during the 30's. Children: Annie, the only one to remain in Carlow,
married Jimmy Parr from the Numbers, Graiguecullen. Tom married Biddie
Byrne, Staplestown Road and they live in the 'Big Apple', New York.
Elizabeth married Paddy Byrne, also from Staplestown Road, they live in
Canada. Christine married Dan Kavanagh (No. 43), they live in Basildon,
Essex. Kathleen married Paddy Keegan, they reside in Dublin.
No. 59: Jim Williamson, single lived here, he was
an army man and his brother Chris lived at No. 9.
No. 60: Here dwelt Mrs. O'Neill. Her son Jimmy
worked for Dr. Larry Doyle for many years. Bridie, a daughter, is living
in Burrin Street.
No. 62: John Rea from Dublin married Ellen Connors
from Bridewell Lane (last person to be buried in the old graves). They
had four children, Tom and Mollie both went to England. Jim worked in
Brennan's butchers, Bridewell Lane, he also worked in the Beet Factory
and later in the Nationalist Office as a machinist for about 12 years.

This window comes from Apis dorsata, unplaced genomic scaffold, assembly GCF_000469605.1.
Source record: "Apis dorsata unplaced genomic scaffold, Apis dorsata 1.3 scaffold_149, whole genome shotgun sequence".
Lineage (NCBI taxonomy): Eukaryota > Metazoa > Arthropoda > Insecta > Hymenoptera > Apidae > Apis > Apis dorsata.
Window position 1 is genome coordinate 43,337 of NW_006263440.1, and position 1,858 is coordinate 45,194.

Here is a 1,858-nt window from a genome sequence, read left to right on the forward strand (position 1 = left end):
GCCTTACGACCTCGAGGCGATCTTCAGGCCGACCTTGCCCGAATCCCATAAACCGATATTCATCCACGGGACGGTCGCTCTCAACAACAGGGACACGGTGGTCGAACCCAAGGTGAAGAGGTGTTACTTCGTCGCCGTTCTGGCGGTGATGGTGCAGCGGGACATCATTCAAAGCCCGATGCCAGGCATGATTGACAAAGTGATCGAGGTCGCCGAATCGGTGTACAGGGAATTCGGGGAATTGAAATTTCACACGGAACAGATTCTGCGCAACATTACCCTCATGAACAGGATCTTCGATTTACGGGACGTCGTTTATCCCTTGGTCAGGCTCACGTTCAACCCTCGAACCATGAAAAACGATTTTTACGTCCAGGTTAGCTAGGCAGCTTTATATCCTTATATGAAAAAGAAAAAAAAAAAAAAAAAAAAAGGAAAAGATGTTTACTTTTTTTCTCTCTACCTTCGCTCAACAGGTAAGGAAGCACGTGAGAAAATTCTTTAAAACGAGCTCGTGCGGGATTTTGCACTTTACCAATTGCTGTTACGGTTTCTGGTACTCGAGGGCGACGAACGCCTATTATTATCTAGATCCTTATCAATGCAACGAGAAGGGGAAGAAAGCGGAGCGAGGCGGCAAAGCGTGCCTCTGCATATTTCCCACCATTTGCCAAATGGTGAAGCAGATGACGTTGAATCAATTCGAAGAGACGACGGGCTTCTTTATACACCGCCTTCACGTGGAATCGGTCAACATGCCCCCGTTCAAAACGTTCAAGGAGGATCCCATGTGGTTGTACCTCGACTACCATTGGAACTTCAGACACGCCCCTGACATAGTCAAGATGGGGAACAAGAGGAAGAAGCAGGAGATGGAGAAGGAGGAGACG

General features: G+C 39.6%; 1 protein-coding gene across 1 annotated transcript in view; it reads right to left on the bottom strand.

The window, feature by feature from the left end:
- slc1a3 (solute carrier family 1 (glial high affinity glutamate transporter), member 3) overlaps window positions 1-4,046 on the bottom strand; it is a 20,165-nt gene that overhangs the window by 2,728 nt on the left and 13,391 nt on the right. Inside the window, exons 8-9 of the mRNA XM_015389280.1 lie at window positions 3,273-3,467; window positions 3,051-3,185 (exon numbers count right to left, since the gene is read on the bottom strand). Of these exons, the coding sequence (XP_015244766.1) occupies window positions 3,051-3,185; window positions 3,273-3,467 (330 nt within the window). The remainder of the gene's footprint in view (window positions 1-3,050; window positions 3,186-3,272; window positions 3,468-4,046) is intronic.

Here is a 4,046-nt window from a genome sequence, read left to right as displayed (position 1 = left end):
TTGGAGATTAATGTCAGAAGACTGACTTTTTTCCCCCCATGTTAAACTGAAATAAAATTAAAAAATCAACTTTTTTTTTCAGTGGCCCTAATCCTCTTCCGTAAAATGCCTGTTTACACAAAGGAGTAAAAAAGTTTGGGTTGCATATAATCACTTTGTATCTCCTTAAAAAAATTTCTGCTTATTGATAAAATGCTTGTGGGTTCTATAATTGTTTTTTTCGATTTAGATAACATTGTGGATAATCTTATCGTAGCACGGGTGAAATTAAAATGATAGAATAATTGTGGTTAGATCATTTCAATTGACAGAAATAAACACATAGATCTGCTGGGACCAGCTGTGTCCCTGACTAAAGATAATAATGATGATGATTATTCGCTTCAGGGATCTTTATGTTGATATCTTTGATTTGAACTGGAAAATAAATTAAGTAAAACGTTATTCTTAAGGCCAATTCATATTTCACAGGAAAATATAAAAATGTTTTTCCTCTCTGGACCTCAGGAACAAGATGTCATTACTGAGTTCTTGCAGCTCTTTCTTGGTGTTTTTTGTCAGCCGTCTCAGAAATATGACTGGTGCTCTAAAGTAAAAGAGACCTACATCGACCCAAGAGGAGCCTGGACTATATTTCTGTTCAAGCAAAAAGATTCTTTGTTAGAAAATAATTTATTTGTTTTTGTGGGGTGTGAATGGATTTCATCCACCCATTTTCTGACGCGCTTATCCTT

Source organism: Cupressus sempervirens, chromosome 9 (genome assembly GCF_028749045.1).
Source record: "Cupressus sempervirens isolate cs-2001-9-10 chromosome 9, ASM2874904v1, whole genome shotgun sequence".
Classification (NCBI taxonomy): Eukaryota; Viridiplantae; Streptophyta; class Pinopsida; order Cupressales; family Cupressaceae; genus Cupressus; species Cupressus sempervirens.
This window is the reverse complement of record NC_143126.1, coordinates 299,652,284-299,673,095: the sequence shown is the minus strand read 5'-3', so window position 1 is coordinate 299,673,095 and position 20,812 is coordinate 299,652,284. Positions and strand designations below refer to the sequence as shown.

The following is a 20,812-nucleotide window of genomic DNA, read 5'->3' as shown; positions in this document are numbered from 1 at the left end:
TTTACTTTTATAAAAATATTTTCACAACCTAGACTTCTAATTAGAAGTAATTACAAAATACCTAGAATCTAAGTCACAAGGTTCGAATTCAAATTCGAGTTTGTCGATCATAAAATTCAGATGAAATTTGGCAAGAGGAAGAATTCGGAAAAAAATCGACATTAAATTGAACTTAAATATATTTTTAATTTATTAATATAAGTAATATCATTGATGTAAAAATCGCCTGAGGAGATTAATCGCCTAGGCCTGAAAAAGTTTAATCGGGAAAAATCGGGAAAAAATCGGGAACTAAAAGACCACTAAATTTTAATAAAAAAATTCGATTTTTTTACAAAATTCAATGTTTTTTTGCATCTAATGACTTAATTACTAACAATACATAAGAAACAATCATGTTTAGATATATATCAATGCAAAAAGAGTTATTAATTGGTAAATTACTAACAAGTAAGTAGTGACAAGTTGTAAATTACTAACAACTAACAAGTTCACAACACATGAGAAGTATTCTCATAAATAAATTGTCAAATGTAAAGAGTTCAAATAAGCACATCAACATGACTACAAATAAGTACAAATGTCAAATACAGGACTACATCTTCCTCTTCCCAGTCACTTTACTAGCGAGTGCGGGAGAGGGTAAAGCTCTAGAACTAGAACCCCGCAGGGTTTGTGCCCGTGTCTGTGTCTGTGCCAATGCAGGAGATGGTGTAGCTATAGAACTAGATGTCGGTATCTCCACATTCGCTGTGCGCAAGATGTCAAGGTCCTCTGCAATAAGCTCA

Jim married Ita Hennessy of St. Mary's Park (Lily married Tom Mulhall of
No. 16) and lived on Bridewell Lane. They had seventeen children.
No. 63: Two brothers John and Billy Shortall
married sisters, Margaret and Nan Bermingham, of Court Place. John and
Mag lived here, Mag worked as a feather plucker. They had two daughters,
Maggie who married Jack Rice and moved to Pollerton Road, and Fan who
married Andy Doyle and lived at No. 8, Bridewell Lane.
No. 63A: Jim Byrne who married Mary Moran whose
brother Thomas lived at No. 68. The children were: Crissy, Margaret,
Jimmy, Neddy, Larry and Philis, all of whom went to London except for
Philis who went to Canada.
No. 64A: Christy Williamson, married Ellen
Geoghegan from Bridewell Lane. Christy was in the British Army and saw
action in the Boer War and the First World War. Christy and Ellen's
children are: Kathleen, Judy and Margaret in Manchester, Nellie in
Surrey, Rita (Lyons) Graiguecullen, Mickie ('Mousie'), Christie ('Baz'),
see No. 9A, Tommy ('Doodles') and Ned now living at Staplestown Road who
was manager of the Youth Centre for ten years. The family moved to St.